Part A — Submitting Requests for No-Action Letters

The set of products (and services) to which this proposal may apply is difficult to identify. On the one hand, the proposal requires that the product must not be well established; on the other, it may not cover “hypothetical products that are not close to being able to be offered.” At best, this limited scope severely constrains its usefulness. We caution the Bureau that this limit between well-establish and not hypothetical must be applied in a way that makes it possible for innovators to seek a No-Action Letter during the product design phase. It is simply not feasible for a service provider to incur the considerable expenses of development and marketing costs as well as investment in time and other opportunity costs through budget cycles, risk and compliance reviews, and board and committee approvals all before they can begin to seek Bureau assurance that their innovative product’s features merit no action. The regulatory uncertainty is a barrier to design initiative, not just final launch of an innovative product.

The litany of expected detail to be supplied with the application calls on the requester to describe any creative liability that might attach to its innovation (e.g. “a candid explanation of the potential consumer risks posed by the product”) and articulate its rebuttal to all such theories (e.g. “an explanation of how the product is likely to provide substantial benefit to consumers”) — being careful to demonstrate in the end why the outcome of such analysis remains sufficiently uncertain as to merit the No-Action letter. A series of other undertakings and warranties follows. By the time the self-incriminating process of Part A is completed, the applicant has earned consideration under Part B of the proposal, but at the risk of providing a roadmap for inventive legal attack against the proposed product.

The Associations believe that the application process should be re-cast to emphasize how the new product’s features vary from products described by the existing rules and why the new product’s features (and the expected manner of delivery) achieve the consumer protections being pursued by the existing rules (e.g., informed consent, timely notice, etc.). The goal of the No-Action Letter process should be to leverage product innovation as an integral part of consumer protection innovation. As currently described the application process is fundamentally discouraging when it should be encouraging. We appreciate the Bureau’s concern about proliferating unwarranted No-Action Letter requests. However, that concern is more constructively achieved by having the application emphasize how its innovation in product features also provides consumer protection, rather than spend time hypothecating a series of imagined theories of liability.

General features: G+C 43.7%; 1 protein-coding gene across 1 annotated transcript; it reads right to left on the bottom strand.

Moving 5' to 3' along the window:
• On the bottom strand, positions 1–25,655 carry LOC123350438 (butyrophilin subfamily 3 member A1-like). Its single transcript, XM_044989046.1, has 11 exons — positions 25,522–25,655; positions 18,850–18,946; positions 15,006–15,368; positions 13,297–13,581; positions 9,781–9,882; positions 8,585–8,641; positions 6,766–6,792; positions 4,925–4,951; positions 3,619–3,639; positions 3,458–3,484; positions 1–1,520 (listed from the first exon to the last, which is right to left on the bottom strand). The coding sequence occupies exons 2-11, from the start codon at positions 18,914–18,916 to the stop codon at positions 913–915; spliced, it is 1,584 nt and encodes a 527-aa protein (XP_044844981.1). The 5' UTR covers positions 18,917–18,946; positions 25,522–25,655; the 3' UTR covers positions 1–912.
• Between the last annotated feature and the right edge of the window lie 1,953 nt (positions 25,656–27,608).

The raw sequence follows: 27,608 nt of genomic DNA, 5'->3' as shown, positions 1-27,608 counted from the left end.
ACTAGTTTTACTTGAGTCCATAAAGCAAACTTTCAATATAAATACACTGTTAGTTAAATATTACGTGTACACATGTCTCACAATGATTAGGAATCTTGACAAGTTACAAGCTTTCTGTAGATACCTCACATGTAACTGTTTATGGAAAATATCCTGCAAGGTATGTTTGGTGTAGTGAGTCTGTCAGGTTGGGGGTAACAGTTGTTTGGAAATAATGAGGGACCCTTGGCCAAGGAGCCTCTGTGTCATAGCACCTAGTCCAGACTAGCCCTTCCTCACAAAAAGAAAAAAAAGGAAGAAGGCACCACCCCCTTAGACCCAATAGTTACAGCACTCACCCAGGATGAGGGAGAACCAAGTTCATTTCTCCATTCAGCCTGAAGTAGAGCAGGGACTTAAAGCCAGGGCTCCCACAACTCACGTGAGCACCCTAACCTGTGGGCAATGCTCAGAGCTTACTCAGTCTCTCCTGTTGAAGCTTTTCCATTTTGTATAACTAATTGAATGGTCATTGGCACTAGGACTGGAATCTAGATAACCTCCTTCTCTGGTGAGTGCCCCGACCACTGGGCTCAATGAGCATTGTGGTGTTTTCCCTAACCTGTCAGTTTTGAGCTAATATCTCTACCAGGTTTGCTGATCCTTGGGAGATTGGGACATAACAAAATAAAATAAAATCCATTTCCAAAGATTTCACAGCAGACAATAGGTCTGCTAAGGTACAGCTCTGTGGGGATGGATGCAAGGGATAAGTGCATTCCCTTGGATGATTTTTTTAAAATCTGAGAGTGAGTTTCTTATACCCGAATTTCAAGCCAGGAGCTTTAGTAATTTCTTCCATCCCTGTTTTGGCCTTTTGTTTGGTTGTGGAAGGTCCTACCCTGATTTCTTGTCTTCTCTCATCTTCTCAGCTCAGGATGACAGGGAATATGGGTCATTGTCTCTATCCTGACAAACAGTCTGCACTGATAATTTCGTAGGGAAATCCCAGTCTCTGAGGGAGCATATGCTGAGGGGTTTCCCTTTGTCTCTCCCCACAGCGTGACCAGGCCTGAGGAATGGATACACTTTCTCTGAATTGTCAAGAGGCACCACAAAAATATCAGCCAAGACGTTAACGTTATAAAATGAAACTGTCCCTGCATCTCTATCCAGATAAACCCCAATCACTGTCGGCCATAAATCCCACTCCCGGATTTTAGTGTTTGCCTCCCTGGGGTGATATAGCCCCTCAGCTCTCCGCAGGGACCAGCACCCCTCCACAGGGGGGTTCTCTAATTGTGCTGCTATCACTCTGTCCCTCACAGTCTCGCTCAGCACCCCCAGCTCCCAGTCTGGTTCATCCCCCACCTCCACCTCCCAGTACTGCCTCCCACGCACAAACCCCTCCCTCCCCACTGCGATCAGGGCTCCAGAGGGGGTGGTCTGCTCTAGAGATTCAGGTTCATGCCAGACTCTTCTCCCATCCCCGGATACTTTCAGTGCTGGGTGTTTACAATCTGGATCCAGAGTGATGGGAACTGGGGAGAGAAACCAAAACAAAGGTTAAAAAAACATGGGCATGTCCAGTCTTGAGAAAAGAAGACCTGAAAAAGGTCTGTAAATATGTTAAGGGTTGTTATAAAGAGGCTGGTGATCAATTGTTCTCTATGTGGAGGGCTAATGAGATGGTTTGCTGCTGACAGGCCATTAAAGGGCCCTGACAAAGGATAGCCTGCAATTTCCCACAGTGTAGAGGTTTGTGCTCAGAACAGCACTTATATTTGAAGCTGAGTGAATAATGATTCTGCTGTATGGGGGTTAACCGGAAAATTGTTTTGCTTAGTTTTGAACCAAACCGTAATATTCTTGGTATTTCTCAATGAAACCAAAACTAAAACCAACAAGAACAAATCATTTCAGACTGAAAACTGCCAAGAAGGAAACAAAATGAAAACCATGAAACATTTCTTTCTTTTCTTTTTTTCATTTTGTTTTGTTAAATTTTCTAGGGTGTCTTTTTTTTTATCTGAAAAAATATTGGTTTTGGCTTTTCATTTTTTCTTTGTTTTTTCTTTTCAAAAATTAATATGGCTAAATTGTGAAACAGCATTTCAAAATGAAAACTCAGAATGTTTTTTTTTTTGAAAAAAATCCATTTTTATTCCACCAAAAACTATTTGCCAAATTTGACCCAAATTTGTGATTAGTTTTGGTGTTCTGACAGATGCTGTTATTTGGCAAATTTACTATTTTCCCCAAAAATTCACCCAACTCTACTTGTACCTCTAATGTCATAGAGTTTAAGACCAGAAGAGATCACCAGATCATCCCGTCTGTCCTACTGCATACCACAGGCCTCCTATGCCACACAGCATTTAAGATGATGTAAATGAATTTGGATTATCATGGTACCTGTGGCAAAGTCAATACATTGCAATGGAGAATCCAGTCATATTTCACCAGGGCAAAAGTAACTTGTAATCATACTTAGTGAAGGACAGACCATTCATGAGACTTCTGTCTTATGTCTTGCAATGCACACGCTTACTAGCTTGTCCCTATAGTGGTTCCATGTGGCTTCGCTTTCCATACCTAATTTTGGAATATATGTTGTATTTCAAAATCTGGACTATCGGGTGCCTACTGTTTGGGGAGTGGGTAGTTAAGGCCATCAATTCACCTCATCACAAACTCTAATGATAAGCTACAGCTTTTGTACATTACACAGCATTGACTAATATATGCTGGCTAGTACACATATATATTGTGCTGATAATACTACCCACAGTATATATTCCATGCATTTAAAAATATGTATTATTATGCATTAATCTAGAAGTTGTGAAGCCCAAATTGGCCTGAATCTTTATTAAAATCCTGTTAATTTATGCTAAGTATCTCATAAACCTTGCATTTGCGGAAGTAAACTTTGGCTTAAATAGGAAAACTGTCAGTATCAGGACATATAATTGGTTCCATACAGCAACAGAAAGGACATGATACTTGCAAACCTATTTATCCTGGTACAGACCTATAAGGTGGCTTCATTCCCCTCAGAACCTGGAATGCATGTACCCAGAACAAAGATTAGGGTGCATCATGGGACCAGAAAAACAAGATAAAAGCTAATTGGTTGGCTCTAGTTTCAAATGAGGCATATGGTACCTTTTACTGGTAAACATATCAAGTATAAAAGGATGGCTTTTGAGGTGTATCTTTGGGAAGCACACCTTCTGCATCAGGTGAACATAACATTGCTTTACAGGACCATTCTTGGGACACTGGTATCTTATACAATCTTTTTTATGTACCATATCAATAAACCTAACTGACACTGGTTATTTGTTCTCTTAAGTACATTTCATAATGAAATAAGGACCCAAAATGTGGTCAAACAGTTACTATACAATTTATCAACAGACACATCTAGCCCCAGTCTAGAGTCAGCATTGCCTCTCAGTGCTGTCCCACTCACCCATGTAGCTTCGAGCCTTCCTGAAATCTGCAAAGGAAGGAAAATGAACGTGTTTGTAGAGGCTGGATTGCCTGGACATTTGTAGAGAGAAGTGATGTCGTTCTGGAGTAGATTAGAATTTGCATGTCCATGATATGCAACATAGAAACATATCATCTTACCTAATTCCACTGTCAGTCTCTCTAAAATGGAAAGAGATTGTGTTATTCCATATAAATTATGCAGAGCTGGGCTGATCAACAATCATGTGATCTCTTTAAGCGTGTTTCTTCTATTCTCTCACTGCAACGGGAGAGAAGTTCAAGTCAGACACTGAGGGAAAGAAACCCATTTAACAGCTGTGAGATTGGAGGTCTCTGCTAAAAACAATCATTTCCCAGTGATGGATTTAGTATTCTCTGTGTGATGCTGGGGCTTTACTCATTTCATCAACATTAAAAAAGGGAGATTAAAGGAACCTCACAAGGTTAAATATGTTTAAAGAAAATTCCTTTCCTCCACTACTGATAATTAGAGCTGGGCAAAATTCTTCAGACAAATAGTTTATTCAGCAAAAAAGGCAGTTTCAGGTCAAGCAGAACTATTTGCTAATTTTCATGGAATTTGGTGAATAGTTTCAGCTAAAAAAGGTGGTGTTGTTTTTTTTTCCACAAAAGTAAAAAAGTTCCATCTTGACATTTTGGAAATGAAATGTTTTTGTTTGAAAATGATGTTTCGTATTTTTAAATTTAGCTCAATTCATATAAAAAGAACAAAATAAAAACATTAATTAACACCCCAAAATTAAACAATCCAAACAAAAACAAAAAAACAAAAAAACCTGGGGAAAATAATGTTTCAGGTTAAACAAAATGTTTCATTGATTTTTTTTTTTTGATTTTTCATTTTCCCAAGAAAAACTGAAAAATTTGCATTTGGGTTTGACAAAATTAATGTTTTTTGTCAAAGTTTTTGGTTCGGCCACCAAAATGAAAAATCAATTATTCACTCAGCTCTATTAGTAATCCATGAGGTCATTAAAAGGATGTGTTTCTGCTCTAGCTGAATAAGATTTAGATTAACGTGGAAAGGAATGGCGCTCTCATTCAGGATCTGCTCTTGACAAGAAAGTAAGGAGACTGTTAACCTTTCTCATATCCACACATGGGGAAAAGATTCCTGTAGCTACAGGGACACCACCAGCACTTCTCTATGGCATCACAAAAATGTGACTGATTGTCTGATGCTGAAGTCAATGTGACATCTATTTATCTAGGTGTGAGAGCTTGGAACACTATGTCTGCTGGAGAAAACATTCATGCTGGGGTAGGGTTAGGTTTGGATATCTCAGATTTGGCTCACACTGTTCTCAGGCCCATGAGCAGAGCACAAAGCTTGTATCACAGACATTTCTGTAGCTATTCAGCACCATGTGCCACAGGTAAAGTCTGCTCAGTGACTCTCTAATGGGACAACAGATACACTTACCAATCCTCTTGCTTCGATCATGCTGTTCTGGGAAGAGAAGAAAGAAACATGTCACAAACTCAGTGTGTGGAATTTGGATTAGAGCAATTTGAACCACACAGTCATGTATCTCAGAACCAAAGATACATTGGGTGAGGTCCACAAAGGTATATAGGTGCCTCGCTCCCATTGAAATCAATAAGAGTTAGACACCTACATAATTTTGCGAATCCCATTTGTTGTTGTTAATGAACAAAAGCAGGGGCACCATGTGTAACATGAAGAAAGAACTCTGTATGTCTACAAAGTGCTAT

Part B — Staff Response to Requests for No-Action Letters 

Part B of the process begins with the admission that staff has sole discretion whether to even respond to a request for a No-Action Letter and, if it does, it will hardly ever grant one. According to the proposal, “The Bureau anticipates that No-Action Letters will be provided only rarely and on the basis of exceptional circumstances and a thorough and persuasive demonstration of the appropriateness of such treatment.” Part B discourages application by warning those who may wish to begin the process that it will “rarely” succeed. Included among the staff’s bases for refusing to respond to a request is its plenary ability to decide “that the request does not warrant investment of the Bureau resources that are likely necessary to address the request adequately.” In other words, the Bureau may deny – or “specifically decline to grant or deny, without explanation” – a good faith request for any reason, including resource constraints.